The word "permaculture" unites the concepts of permanence and agriculture. It begins with personal commitment toward protecting the Earth, then continues with action to make it happen. And, it's the theme of an Earth Day celebration that will feature a new permaculture greenhouse on the campus of Naropa University, in Boulder, Colorado.
Taking care of the Earth and the community
A permaculture life - according to Marco Lamb, who teaches the permaculture classes at the Buddhist-inspired school - starts with absorbing a set of ethics, and its agricultural philosophy follows a three-part code.
"Care of Earth, that we want to look after the place where we live; care of people, we want to look after our community; and we want to share the surplus. We want to create natural systems that are abundant enough, that we can actually share extra," he says.
One of his students explains that even the soil here fits the permaculture ethic.
"It is native to this plot [of land], and it's mixed up with leaves that have been composted from Naropa, so it's a Naropa native soil," she says as she smoothes the newly planted seed beds outside the greenhouse with a garden rake.
In these organic garden plots, Lamb says they've planted perennial flowers plus early season, hardy vegetables that can withstand snow and frost, "kales and chard and things like that." They are hoping the plants will sprout in time for the greenhouse dedication on Earth Day.
A greenhouse that generates energy
The greenhouse that will be the centerpiece of the ceremony is a 44-square-meter dome-shaped, window-filled structure. It shines like a diamond in the afternoon sun, and Lamb says it captures enough solar warmth for tropical plants, like passion flowers, to flourish inside. There are also plants used in Ayurvedic medicine.
"There's an herbal studies class on campus, and they wanted some Ayurvedic plants to grow in here," he explains, adding that there are also plans for fig and citrus trees.
In addition to passively capturing solar warmth, the greenhouse makes solar power.
"One of the amazing things about this greenhouse is there's no supplemental heat in this greenhouse. This is our first net-zero energy structure on campus," Lamb says proudly. A local company, Namaste Solar, donated photovoltaic cells, which supply all the electricity the greenhouse needs, with extra energy to share.
The greenhouse passive energy system includes a large water tank which collects solar heat during the day, then gives it off throughout the cool night. In addition, Lamb explains, the tank will produce food and income.
"The students are working on an aquaculture system in here that will have fish and fresh water shrimp. And all the nutrients that come off the fish, the so-called fish poop, is attached to a pump to water our greenhouse," he says. "So our greenhouse, actually, eventually will become fertilizer self-sufficient. We won't have to import fertilizer, because we feed the vegetation to the fish. The fish produce manure that gets fed to the plants. So we only have to replace a tiny amount of what we take out of the cycle."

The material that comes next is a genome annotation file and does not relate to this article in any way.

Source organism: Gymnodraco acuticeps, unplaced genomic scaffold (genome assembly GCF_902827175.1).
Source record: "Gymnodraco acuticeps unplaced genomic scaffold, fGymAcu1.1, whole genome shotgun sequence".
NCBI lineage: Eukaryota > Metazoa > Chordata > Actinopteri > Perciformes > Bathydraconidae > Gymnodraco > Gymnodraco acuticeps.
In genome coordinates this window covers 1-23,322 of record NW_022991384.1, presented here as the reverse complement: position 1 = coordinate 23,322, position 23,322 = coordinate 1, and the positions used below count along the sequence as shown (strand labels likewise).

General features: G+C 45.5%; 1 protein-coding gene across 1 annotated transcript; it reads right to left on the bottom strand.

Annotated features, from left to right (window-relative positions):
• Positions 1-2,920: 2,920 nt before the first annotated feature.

A student-conceived and student-led project
Lamb says that creating the greenhouse has fostered a stronger student community. In fact, he notes, the idea came from students in his permaculture class. Three years ago, they decided to grow food, right on campus. So they built ramshackle, glass-covered planting boxes to keep a few plants warm in the middle of winter.
"They were successful in growing spinach and kale and chard and lettuces, right in the middle of February into March. And they got really excited and they said, 'But, we want to grow more.'"
So they talked with Naropa administrators, who gave them seed money for a greenhouse. They raised more from the local community, worked with architects, and each semester, Lamb says, his class tackled another part of the greenhouse project.
"And now this class really gets the icing on the cake, 'cause they got to plant the greenhouse."
The greenhouse remains a work in progress. Students envision an orchard nearby, on the school's front lawn, plus more improvements in the years ahead. Their goal is a permaculture space that future generations can cherish. And even though the outdoor gardens are newly planted, Professor Lamb is confident that the students' efforts will bear fruit.
"Eventually, you'll hear the sound of fruit dropping," he predicts, "but we just planted, so it's not quite there yet. Right now, if you listen real quietly, you might hear the seeds breaking through the earth."
Naropa University will dedicate this student-initiated project on Earth Day, April 22nd. They're calling the event, "Growing Strong Communities: Lessons from the Naropa Greenhouse."